Power Infrastructure

In the Dominican Repubic the power infrastructure operates under a mixed government and private sector system. Two international companies, Unión Fenosa of Spain and AES of the United States have been entrusted with the distribution of power. Private generators are responsible for about 50% of the power generated. The government retains the control over hydroelectric generating plants and the transmission lines. The government is studying the implementation of optic fiber transmission lines. 

In July 2001, Congress passed the bill that creates the legal framework for the electricity sector. The framework for the electricity sector was debated in Congress for eight years, as interested parties fought for advantages. The Superintendence of Electricity has yet to pass the ruling that would implement the law.  

Concurrently with the investments being carried out by the private sector, the government is investing in projects to produce energy, improve transmission lines and expand the electricity service for RD$4,664.8 million. The Dominican electrical authority (CDE) is developing new transmission lines and substations, installing 163 new megawatts in hydroelectric projects, and has approved 65 rural electrification projects for RD$60 million. It will also install new public lighting systems, according to press reports. 

The announced government goal is that by 31 May 2002, some 1,093 new megawatts go on line, with completed private and public projects accounting for RD$21,436 million investment. 

CDE is also installing a new management and informatics system SAP/R-3 at a cost of RD$38 million to make the entity more efficient. 

Some US$1,000 million is being invested in production projects to generate 930 megawatts in thermoelectric plants and 163 megawatts in hydroelectric plants. This is in response to the doubling of the demand for electrical power in the past 10 years. New independent producers are now responsible for about 50% of the total supply. This percentage will gradually increase as new plants enter into service. Plants that were installed in 2001 or are in the process of being installed are the following. Cogentrix (300 megawatts), Barahona (50 megawatts), Itabo conversion to coal (250 megawatts), San Pedro de Macoris barge (150 megawatts), Puerto Plata barge (180 megawatts), Moncion Dam (50 megawatts), Los Toros dam (9 megawatts), rehab of Valdesia Dam (54 megawatts), Jiguey Dam (49 megawatts), construction of Yuboa hydroelectric central (0.54 megawatts).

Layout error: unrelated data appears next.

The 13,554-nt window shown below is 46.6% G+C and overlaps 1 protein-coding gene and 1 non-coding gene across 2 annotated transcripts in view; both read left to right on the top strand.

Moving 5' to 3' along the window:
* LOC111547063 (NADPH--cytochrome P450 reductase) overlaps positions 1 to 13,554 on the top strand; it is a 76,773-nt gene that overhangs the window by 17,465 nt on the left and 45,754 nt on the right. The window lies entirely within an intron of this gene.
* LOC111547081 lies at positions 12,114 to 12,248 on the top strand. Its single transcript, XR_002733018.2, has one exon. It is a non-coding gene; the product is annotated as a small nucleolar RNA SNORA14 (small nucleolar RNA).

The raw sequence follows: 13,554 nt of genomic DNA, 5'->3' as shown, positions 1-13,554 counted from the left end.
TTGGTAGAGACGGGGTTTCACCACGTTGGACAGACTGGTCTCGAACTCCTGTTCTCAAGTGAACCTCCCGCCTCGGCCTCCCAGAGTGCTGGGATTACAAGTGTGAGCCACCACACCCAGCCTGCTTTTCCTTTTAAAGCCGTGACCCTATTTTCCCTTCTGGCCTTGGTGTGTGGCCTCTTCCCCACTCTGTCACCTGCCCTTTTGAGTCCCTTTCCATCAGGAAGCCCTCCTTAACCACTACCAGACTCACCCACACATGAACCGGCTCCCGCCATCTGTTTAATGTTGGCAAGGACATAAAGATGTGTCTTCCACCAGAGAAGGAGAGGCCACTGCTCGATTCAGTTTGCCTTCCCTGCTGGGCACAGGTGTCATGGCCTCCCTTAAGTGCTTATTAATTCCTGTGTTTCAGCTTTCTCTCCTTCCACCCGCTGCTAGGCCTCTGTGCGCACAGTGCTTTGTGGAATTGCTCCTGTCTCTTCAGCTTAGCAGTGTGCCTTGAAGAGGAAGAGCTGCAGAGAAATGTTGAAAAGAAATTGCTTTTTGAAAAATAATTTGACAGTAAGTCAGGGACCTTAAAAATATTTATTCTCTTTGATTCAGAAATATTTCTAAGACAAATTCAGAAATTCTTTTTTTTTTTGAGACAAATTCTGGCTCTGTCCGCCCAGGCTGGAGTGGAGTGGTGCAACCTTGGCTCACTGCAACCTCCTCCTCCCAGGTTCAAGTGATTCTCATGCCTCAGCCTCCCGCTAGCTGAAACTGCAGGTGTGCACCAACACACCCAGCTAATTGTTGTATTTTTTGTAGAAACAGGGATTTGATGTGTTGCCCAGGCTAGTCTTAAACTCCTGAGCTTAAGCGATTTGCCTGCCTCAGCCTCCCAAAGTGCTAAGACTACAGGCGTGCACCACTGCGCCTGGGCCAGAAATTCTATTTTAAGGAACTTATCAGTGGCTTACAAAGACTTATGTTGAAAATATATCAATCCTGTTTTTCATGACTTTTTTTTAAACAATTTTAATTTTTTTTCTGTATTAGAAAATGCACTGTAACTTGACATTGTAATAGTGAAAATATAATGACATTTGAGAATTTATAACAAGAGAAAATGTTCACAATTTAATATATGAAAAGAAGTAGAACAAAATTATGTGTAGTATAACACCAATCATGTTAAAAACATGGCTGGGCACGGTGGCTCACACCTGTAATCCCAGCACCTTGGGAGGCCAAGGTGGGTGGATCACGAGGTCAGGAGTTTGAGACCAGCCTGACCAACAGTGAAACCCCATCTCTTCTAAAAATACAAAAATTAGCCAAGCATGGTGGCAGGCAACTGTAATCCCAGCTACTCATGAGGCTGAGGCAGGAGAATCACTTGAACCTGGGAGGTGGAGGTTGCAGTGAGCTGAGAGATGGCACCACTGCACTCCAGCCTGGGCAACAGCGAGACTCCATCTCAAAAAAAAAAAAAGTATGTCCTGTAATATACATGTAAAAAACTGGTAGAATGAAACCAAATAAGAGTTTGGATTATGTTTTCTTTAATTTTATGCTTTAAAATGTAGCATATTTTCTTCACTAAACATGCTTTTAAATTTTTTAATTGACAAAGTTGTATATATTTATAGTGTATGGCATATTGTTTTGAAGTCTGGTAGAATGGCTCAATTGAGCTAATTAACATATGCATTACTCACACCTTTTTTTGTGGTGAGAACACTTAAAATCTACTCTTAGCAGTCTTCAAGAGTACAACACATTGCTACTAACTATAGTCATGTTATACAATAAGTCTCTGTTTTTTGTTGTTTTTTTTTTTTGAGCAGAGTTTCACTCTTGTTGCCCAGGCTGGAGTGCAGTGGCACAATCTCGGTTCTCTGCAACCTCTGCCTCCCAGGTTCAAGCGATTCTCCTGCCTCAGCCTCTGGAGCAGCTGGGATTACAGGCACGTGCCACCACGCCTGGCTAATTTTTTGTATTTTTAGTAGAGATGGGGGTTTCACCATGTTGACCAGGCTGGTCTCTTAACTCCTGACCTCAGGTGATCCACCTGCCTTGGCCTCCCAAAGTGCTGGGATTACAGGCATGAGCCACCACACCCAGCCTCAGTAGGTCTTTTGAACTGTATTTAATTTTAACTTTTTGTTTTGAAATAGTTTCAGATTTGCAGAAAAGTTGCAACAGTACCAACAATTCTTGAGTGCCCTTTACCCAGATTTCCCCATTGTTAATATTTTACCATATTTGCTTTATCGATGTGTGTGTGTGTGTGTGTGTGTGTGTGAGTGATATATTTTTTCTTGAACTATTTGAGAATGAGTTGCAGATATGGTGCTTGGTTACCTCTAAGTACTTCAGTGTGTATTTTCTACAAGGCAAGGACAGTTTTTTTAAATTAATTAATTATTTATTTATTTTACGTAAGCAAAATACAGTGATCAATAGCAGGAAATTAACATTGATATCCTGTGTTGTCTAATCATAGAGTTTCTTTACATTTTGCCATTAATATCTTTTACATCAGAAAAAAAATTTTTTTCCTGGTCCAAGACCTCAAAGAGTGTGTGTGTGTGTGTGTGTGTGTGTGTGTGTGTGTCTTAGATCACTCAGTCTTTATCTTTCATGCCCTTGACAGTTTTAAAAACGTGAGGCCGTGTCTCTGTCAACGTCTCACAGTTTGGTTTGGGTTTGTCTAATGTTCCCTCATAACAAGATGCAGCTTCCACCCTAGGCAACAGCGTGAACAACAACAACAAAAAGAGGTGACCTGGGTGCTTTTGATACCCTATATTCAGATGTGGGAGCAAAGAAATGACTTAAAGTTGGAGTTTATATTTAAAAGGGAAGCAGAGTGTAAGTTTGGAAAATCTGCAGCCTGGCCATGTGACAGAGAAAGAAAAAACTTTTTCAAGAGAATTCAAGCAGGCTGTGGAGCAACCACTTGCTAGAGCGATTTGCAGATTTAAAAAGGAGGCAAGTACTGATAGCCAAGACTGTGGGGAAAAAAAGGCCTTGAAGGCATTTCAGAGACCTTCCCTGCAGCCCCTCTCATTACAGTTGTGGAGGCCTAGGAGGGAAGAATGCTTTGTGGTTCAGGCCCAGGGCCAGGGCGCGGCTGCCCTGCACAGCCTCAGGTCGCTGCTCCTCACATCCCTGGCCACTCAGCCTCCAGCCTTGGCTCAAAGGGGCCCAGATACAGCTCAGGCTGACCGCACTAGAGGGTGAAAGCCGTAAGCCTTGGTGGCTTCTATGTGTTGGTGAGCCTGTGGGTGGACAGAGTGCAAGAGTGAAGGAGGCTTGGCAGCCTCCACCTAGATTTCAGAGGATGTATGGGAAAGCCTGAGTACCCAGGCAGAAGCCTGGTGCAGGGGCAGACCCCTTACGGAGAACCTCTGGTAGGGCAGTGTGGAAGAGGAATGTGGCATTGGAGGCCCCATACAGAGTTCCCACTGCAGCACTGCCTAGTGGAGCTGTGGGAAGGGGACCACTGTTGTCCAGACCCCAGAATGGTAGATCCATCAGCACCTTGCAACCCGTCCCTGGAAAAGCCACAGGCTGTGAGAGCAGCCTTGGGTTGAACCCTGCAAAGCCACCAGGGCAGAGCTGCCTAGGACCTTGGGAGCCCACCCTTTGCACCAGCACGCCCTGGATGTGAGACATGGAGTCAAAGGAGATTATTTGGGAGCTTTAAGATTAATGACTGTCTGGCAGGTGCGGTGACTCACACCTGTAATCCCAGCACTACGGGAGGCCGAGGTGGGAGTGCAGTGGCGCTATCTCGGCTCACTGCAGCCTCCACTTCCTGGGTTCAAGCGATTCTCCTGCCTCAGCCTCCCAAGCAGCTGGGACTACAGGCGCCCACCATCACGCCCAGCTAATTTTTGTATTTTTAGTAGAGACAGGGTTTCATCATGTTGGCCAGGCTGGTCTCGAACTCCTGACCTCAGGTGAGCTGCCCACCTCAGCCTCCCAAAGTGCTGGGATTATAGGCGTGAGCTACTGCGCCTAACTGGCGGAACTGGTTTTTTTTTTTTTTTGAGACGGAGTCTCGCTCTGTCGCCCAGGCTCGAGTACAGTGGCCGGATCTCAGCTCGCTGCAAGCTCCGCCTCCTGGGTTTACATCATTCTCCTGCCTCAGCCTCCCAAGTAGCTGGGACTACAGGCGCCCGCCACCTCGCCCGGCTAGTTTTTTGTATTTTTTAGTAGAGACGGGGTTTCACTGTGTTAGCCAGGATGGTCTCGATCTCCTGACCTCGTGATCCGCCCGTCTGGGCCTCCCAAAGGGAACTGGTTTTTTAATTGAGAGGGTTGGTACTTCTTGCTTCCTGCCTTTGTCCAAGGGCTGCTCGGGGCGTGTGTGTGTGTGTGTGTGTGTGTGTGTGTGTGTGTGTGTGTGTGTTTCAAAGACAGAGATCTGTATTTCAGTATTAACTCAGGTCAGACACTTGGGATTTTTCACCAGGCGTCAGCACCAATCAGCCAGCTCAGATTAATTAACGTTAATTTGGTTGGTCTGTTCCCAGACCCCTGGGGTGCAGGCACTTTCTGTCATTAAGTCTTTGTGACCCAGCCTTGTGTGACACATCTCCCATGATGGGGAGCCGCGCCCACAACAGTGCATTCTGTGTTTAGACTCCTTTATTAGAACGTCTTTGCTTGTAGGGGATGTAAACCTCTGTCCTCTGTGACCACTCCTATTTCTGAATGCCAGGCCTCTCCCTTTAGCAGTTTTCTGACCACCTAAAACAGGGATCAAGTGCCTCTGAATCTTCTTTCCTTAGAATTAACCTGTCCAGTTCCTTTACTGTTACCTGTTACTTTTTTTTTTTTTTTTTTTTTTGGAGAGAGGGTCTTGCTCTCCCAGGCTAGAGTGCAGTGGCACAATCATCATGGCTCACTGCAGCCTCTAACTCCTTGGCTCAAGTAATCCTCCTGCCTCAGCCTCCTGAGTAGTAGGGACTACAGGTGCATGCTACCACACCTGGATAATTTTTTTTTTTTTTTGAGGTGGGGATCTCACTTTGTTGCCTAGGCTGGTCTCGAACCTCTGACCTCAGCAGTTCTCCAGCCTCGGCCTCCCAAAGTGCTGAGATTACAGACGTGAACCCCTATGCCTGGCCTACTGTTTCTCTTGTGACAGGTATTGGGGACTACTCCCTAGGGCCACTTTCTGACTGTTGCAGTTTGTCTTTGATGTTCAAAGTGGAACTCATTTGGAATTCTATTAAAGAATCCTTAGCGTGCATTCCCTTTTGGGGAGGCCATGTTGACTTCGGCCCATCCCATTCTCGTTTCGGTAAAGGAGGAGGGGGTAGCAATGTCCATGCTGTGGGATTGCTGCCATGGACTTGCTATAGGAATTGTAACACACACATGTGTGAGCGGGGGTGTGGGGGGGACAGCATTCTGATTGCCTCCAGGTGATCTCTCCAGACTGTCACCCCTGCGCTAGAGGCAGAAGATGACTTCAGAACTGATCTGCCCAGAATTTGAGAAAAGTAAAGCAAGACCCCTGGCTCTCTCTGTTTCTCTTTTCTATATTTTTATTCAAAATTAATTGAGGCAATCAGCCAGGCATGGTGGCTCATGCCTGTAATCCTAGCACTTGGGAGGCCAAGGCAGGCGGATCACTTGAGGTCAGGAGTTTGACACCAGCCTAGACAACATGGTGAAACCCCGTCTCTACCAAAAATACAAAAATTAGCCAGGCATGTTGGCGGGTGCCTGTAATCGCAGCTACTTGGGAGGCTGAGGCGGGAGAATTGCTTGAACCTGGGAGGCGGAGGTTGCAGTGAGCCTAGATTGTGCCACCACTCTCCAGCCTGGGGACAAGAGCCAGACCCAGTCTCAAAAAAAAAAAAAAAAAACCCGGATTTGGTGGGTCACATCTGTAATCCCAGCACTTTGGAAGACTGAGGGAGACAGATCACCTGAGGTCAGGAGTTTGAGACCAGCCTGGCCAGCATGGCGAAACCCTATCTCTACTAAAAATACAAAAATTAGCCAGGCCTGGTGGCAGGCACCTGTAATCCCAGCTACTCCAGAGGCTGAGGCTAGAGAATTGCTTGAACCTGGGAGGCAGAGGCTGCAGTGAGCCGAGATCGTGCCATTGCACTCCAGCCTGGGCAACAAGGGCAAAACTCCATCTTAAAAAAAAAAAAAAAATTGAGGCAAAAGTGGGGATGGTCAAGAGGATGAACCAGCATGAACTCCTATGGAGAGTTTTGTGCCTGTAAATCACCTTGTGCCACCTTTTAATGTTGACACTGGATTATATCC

RD$4,664.8 million (US$280 million) are also being invested in construction of 1,226.3 kilometers of 138 kilovolt transmission lines, 447.6 kilometers of 69 kilovolt transmission lines, a 1,213 megawatt substation and another of 266 megawatts. 

The first two generators of the Cogentrix plant, capable of generating 100 megawatts each, entered into operation in October. A third plant will go into operation at the start of 2002. The plants will sell power to the Dominican Electricity Corporation.

Ege Haina, a power generation company, installed the Sultana del Este barge in the southeastern province of San Pedro de Macoris. The barge began producing up to 150 megawatts in November 2001. The lack of solvency has been the major difficulty that the sector has faced in the past. Today, the energy sector of the Dominican Republic is one of the most dynamic.

RD$60 million is being invested in 65 rural electrification projects in 27 provinces.

In addition, the government signed in July 2001 an agreement with the Canadian company, Dessau-Soprin International. The company will build four hydroelectric mini-centrals, an investment of RD$500 million. These are expected to generate 16 megawatts. They will be built in the provinces of San Juan de la Maguana (Salto del Canal Jose Joaquin Puello), Maria Trinidad Sanchez (Rio Boba), Peravia (Rio Nizao), and Santiago (La Zanja). Fortis Bank NV Brussels, Belgium is providing a US$30 million loan for the construction. 

York Caribbean Windpower, a subsidiary of York Reserarch Corporation, is building a windmill park in Puerto Plata to generate 115,000 kilowatts/hour at a cost of US$160 million. The project will be in operation by mid 2002. The company has contracted to sell power to CDE at US$0.057 kilowatt/hour, highly competitive by international market standards.

York Research Corporation is a US company that develops, constructs, owns and operates electric power and thermal generation facilities. These facilities are fueled with clean natural gas, solar energy or wind power, as is the case with the project for the DR.

The company operates two New York power plants. The firm also has wind-power projects in Texas and a natural gas-fired plant in Trinidad and Tobago.